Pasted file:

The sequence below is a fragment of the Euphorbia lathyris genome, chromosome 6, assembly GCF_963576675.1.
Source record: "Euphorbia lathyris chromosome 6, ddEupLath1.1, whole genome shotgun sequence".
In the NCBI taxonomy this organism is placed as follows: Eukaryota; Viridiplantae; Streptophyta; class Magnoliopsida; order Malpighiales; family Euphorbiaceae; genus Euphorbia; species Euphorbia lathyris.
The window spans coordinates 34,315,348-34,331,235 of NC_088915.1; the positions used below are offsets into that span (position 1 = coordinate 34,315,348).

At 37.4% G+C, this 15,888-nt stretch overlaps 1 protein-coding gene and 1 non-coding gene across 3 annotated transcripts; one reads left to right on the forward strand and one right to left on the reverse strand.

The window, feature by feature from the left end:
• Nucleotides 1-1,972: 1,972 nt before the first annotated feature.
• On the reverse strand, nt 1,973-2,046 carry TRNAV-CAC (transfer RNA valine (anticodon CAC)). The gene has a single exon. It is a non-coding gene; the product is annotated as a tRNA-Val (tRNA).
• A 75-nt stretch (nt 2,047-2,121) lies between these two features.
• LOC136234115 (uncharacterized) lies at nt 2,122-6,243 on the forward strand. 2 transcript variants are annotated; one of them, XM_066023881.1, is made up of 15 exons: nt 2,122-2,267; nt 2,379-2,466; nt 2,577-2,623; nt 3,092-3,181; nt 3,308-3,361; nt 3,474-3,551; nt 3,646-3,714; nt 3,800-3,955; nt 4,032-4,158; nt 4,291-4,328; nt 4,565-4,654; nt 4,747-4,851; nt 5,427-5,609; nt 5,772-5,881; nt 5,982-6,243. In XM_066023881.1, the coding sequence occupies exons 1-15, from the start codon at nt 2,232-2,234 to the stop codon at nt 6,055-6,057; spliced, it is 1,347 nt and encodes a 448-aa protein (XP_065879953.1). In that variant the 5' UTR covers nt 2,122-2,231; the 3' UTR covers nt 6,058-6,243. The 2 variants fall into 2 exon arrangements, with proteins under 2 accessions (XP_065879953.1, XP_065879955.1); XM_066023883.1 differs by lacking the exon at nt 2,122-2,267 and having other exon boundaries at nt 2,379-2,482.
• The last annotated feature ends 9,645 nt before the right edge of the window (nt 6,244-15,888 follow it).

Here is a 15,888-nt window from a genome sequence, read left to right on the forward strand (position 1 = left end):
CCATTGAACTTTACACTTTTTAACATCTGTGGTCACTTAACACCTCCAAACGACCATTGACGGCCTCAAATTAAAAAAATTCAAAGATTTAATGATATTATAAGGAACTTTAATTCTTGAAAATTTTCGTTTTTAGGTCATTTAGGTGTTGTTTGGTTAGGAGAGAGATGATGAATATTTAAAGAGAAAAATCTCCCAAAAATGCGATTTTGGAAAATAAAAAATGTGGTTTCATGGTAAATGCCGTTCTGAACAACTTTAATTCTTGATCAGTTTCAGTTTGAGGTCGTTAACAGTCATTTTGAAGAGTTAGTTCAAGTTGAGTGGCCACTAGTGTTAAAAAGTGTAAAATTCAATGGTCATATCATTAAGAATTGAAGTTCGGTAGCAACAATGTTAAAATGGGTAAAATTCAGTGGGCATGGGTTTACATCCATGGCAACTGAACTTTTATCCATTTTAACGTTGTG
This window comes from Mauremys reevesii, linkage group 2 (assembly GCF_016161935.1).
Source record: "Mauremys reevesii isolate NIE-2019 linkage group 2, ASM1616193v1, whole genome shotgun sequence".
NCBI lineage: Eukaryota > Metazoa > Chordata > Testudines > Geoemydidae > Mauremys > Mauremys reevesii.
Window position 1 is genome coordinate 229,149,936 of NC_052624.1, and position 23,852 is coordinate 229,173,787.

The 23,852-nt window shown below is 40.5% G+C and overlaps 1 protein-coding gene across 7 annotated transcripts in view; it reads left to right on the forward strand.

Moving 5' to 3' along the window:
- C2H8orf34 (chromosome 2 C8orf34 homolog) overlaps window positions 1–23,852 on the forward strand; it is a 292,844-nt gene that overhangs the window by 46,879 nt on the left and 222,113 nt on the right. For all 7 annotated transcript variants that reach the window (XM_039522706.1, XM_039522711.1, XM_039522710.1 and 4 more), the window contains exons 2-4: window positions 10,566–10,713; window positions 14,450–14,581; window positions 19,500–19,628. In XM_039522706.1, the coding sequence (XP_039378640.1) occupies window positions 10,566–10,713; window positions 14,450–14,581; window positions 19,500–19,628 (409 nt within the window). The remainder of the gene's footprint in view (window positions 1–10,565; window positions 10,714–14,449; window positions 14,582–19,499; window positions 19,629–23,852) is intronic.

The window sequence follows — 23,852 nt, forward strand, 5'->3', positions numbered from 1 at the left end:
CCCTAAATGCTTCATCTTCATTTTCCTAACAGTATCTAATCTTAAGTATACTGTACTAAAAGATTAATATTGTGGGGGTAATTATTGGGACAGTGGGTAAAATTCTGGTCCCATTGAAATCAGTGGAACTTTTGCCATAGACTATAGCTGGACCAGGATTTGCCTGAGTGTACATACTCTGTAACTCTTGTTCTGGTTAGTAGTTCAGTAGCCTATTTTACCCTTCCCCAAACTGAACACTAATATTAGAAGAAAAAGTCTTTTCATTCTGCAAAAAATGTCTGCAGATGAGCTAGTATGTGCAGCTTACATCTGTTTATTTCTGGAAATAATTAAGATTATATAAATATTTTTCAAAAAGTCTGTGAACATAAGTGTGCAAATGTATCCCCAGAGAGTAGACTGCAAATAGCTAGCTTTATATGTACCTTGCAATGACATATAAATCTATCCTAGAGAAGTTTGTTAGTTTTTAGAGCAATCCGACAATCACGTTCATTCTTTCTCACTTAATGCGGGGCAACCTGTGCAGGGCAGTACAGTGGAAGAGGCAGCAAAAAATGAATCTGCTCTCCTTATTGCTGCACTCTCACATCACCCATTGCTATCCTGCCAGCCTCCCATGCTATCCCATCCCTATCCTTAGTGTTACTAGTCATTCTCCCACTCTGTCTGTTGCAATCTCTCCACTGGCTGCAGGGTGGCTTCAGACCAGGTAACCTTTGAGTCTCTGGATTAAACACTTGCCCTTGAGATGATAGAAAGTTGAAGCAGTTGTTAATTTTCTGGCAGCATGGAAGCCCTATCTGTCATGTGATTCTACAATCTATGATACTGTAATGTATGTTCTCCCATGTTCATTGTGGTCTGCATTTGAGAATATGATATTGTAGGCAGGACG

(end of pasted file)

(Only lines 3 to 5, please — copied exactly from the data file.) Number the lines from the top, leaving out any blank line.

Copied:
In the NCBI taxonomy this organism is placed as follows: Eukaryota; Viridiplantae; Streptophyta; class Magnoliopsida; order Malpighiales; family Euphorbiaceae; genus Euphorbia; species Euphorbia lathyris.
The window spans coordinates 34,315,348-34,331,235 of NC_088915.1; the positions used below are offsets into that span (position 1 = coordinate 34,315,348).

At 37.4% G+C, this 15,888-nt stretch overlaps 1 protein-coding gene and 1 non-coding gene across 3 annotated transcripts; one reads left to right on the forward strand and one right to left on the reverse strand.